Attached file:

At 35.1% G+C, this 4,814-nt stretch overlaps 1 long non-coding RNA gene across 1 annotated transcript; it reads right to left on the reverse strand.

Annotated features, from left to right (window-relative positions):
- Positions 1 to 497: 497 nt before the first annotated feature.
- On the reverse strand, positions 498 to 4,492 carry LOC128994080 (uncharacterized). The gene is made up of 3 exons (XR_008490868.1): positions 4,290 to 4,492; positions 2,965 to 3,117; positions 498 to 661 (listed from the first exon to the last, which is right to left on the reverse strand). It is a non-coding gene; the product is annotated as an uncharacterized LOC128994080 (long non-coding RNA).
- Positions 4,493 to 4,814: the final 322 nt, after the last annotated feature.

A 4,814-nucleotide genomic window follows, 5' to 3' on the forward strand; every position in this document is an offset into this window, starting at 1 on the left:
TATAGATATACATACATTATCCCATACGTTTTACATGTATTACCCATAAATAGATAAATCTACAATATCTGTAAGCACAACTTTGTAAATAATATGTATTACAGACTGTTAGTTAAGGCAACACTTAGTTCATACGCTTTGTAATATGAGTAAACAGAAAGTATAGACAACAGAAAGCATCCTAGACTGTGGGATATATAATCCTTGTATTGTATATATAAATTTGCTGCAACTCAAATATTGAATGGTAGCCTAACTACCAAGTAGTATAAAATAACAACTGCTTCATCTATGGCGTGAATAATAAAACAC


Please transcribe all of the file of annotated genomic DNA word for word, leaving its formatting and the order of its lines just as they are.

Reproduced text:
At 35.1% G+C, this 4,814-nt stretch overlaps 1 long non-coding RNA gene across 1 annotated transcript; it reads right to left on the reverse strand.

Annotated features, from left to right (window-relative positions):
- Positions 1 to 497: 497 nt before the first annotated feature.
- On the reverse strand, positions 498 to 4,492 carry LOC128994080 (uncharacterized). The gene is made up of 3 exons (XR_008490868.1): positions 4,290 to 4,492; positions 2,965 to 3,117; positions 498 to 661 (listed from the first exon to the last, which is right to left on the reverse strand). It is a non-coding gene; the product is annotated as an uncharacterized LOC128994080 (long non-coding RNA).
- Positions 4,493 to 4,814: the final 322 nt, after the last annotated feature.

A 4,814-nucleotide genomic window follows, 5' to 3' on the forward strand; every position in this document is an offset into this window, starting at 1 on the left:
TATAGATATACATACATTATCCCATACGTTTTACATGTATTACCCATAAATAGATAAATCTACAATATCTGTAAGCACAACTTTGTAAATAATATGTATTACAGACTGTTAGTTAAGGCAACACTTAGTTCATACGCTTTGTAATATGAGTAAACAGAAAGTATAGACAACAGAAAGCATCCTAGACTGTGGGATATATAATCCTTGTATTGTATATATAAATTTGCTGCAACTCAAATATTGAATGGTAGCCTAACTACCAAGTAGTATAAAATAACAACTGCTTCATCTATGGCGTGAATAATAAAACAC